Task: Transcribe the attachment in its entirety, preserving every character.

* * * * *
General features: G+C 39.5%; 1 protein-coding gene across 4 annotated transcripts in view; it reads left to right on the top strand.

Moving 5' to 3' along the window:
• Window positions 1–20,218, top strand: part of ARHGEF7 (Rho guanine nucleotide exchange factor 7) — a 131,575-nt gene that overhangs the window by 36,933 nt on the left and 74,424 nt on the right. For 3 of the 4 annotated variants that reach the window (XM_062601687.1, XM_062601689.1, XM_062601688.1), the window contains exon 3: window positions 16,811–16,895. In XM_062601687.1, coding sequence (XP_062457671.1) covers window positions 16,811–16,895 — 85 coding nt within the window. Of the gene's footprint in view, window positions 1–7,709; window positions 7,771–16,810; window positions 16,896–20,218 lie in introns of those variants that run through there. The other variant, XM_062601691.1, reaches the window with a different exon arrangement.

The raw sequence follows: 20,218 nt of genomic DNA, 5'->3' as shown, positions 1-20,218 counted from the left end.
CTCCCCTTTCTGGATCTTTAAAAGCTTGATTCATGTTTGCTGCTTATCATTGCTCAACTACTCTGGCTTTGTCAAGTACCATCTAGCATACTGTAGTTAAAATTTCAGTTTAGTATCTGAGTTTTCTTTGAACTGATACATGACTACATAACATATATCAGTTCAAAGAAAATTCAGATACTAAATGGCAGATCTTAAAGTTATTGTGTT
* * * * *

General features: G+C 39.5%; 1 protein-coding gene across 4 annotated transcripts in view; it reads left to right on the top strand.

Moving 5' to 3' along the window:
• Window positions 1–20,218, top strand: part of ARHGEF7 (Rho guanine nucleotide exchange factor 7) — a 131,575-nt gene that overhangs the window by 36,933 nt on the left and 74,424 nt on the right. For 3 of the 4 annotated variants that reach the window (XM_062601687.1, XM_062601689.1, XM_062601688.1), the window contains exon 3: window positions 16,811–16,895. In XM_062601687.1, coding sequence (XP_062457671.1) covers window positions 16,811–16,895 — 85 coding nt within the window. Of the gene's footprint in view, window positions 1–7,709; window positions 7,771–16,810; window positions 16,896–20,218 lie in introns of those variants that run through there. The other variant, XM_062601691.1, reaches the window with a different exon arrangement.

The raw sequence follows: 20,218 nt of genomic DNA, 5'->3' as shown, positions 1-20,218 counted from the left end.
CTCCCCTTTCTGGATCTTTAAAAGCTTGATTCATGTTTGCTGCTTATCATTGCTCAACTACTCTGGCTTTGTCAAGTACCATCTAGCATACTGTAGTTAAAATTTCAGTTTAGTATCTGAGTTTTCTTTGAACTGATACATGACTACATAACATATATCAGTTCAAAGAAAATTCAGATACTAAATGGCAGATCTTAAAGTTATTGTGTT